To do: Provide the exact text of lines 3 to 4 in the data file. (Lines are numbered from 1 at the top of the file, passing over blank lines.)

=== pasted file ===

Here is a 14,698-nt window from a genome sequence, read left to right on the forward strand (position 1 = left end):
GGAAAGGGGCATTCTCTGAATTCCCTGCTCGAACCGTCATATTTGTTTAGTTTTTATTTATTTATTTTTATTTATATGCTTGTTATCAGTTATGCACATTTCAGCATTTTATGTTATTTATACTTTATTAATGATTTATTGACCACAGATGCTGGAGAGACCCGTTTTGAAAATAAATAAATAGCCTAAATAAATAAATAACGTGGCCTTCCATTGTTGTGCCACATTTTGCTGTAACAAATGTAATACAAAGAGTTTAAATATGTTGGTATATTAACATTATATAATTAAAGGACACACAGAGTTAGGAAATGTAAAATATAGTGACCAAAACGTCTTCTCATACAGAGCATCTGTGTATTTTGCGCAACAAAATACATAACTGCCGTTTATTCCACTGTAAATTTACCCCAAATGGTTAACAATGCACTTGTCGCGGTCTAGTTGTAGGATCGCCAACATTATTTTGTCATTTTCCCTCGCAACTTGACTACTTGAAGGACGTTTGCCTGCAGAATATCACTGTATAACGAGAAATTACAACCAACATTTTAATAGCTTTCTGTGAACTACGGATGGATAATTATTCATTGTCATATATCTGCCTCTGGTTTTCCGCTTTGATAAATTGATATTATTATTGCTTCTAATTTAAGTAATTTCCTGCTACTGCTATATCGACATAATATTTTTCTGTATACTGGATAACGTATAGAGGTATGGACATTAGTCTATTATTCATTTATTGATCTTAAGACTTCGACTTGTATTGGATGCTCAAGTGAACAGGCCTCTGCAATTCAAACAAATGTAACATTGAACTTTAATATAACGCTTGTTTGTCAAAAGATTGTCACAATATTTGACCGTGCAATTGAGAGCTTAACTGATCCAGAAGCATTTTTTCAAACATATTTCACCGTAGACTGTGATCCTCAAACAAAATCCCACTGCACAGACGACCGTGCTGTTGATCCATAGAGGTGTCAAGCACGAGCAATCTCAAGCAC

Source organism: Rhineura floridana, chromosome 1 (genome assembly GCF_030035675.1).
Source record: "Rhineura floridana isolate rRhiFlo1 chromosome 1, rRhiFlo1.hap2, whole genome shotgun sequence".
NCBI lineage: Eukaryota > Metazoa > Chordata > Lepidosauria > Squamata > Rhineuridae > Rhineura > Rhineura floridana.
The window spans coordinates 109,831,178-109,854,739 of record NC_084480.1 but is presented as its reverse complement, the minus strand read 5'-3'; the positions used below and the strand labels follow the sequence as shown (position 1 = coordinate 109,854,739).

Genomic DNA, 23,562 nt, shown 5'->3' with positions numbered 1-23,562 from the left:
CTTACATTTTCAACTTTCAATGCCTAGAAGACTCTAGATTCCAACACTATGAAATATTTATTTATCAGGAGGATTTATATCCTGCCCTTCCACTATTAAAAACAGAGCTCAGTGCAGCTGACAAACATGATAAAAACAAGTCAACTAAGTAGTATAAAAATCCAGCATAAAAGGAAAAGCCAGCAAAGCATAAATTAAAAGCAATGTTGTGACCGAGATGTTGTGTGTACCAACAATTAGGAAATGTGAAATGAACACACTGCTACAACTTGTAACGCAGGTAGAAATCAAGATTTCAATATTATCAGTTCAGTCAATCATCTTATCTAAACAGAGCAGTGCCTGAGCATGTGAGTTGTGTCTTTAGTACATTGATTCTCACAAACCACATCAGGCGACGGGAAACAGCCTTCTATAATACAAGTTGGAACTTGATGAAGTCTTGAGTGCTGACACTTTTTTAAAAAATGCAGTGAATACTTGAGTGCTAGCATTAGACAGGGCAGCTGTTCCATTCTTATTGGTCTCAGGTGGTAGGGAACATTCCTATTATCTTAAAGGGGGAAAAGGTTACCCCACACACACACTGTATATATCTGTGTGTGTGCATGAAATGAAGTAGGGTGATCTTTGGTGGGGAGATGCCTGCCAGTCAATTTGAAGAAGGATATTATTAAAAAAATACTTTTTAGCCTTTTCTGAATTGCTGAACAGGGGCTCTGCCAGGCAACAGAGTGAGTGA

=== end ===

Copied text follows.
Source organism: Rhineura floridana, chromosome 1 (genome assembly GCF_030035675.1).
Source record: "Rhineura floridana isolate rRhiFlo1 chromosome 1, rRhiFlo1.hap2, whole genome shotgun sequence".